Date of this Version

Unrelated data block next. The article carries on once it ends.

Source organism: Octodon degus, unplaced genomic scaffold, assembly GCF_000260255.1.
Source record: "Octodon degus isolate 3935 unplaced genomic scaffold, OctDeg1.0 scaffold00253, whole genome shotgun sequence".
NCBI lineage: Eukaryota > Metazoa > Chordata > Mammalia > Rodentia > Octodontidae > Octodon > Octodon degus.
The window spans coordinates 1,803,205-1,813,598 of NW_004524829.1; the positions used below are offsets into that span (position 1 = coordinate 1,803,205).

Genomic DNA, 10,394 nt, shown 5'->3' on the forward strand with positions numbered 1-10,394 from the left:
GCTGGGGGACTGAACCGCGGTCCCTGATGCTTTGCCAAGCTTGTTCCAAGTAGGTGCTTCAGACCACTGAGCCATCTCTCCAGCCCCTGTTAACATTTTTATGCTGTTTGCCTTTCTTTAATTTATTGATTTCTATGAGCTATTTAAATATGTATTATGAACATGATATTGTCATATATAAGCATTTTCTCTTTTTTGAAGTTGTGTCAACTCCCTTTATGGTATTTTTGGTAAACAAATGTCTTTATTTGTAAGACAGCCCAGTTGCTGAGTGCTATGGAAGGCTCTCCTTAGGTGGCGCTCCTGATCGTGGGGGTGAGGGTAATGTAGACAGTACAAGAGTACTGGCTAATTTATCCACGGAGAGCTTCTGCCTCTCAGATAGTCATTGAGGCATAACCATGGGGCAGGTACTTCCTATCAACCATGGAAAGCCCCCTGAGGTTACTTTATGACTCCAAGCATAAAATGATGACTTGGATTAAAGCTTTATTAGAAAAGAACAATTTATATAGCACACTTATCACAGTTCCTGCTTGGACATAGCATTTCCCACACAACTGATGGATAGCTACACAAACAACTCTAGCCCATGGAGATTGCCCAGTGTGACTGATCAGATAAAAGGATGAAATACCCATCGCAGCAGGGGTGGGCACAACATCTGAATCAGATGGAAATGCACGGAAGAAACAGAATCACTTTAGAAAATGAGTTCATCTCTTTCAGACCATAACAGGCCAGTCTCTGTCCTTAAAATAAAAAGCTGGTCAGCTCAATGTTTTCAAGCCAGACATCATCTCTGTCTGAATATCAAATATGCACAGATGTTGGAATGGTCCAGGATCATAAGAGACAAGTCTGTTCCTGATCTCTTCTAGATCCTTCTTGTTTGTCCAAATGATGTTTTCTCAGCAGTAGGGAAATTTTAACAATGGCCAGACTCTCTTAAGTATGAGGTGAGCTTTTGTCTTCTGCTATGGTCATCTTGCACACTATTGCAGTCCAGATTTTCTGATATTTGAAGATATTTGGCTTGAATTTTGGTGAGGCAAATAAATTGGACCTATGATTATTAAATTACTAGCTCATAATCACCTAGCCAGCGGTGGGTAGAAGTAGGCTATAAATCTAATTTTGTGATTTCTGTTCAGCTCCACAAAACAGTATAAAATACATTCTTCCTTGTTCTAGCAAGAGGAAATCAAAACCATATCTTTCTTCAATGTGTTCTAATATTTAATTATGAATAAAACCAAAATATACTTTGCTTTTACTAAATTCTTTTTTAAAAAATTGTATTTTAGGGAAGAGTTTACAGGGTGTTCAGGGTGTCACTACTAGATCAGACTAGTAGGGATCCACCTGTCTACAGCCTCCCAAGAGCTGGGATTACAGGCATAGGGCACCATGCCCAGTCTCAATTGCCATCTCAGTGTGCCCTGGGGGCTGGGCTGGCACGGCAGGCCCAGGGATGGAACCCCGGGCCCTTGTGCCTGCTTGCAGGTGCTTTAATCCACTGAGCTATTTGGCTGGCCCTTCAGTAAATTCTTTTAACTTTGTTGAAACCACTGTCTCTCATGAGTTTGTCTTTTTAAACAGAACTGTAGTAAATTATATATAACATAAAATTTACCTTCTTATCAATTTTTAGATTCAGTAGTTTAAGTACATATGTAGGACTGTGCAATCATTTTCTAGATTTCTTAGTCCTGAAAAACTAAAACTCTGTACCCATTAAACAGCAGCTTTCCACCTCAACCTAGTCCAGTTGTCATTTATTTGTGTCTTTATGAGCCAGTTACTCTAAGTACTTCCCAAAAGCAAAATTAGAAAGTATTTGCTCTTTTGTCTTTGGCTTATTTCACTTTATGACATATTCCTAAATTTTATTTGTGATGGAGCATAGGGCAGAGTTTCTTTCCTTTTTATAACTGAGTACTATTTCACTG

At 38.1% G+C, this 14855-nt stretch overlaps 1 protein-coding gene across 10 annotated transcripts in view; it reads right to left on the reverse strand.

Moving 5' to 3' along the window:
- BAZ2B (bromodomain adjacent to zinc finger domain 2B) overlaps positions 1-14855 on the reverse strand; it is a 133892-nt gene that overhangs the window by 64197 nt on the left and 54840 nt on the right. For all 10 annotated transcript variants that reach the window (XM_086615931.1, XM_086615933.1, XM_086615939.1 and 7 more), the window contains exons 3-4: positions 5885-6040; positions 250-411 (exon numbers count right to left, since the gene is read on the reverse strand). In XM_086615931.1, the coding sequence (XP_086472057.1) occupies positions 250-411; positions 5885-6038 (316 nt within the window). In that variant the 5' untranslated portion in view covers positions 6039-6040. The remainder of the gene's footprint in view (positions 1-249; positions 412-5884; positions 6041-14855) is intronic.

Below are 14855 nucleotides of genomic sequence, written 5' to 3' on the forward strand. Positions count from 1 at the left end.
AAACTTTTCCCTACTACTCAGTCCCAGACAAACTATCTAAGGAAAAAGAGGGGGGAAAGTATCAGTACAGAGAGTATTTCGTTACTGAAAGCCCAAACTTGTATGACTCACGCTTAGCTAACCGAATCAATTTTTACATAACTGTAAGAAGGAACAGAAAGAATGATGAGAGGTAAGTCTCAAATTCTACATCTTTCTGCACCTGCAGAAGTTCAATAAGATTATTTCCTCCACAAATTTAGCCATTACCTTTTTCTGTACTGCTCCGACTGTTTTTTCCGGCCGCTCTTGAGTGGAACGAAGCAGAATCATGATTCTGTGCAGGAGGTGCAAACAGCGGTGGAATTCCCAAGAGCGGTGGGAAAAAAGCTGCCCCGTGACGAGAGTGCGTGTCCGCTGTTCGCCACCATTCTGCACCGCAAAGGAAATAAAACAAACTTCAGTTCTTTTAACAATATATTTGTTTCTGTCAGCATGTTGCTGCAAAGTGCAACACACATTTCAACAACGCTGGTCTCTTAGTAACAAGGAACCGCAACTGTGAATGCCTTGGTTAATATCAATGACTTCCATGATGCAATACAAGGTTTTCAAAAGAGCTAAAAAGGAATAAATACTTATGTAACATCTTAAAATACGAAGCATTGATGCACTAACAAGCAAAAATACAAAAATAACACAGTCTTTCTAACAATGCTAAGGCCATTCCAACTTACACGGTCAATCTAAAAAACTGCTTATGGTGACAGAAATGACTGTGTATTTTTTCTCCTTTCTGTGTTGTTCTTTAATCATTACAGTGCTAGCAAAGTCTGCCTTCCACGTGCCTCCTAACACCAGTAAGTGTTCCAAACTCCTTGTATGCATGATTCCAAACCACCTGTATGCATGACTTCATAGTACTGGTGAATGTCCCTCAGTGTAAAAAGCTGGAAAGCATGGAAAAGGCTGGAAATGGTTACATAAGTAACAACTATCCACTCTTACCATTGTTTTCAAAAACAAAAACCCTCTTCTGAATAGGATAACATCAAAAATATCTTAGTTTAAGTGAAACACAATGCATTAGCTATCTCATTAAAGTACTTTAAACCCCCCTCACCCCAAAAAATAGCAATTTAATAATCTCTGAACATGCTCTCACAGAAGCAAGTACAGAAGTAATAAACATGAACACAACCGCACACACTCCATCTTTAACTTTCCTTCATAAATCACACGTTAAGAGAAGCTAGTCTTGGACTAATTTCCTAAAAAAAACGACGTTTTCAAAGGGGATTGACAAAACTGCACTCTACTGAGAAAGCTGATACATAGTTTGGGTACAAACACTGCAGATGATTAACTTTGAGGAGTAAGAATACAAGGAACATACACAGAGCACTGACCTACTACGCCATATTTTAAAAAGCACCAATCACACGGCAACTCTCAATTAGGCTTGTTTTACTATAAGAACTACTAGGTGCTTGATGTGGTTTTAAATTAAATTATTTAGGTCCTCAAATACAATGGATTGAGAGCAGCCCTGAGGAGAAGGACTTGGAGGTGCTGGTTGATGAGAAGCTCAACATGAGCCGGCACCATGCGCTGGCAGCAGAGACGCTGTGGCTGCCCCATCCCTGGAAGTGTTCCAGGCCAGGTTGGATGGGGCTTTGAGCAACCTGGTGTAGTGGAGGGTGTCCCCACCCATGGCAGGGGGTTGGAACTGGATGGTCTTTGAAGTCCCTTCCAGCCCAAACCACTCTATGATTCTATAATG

The National Wildlife Strike Database for Civil Aviation in the United States became operational in 1995 with the initiation of data entry of all strike reports beginning in 1990. The database contained 82,057 reported strikes from 1990 to 2007. About 9,800 of these strike reports noted damage to the aircraft, of which 2,700 indicated the damage was substantial. The database has proven to be a useful source of objective information on the extent and nature of wildlife strikes for personnel at individual airports and for researchers and regulatory agencies at the national level. With the impending requirement for airports in the United States to manage safety risks through a formal safety management system (SMS) approach, we propose that the database can be a key element for prioritizing wildlife risks and providing objective benchmarks of the effectiveness of wildlife hazard management plans (WHMP). We propose that airports use the number of damaging strikes ranked by causative species over the most recent 5-year interval in combination with species-specific wildlife count data prioritized by likelihood of damage. This would guide species-specific management actions to minimize future risk. We further propose that a benchmark or threshold rate of 0.96 damaging strikes per 100,000 aircraft movements per year be established. Any airport exceeding this damaging strike rate in a given year should reevaluate its WHMP, with a focus on those species posing the greatest risk. To enhance the utility of the database in an SMS, improvements are needed in the level and quality of reporting. In particular, all strikes and the wildlife species involved in them should be reported. During the past 13 years, the National Wildlife Strike Database has provided a scientific foundation for the various efforts underway to reduce the problem of wildlife strikes with aircraft. Improvements in reporting, as outlined above, will make the database even more useful as part of an SMS to enhance safety at airports nationwide.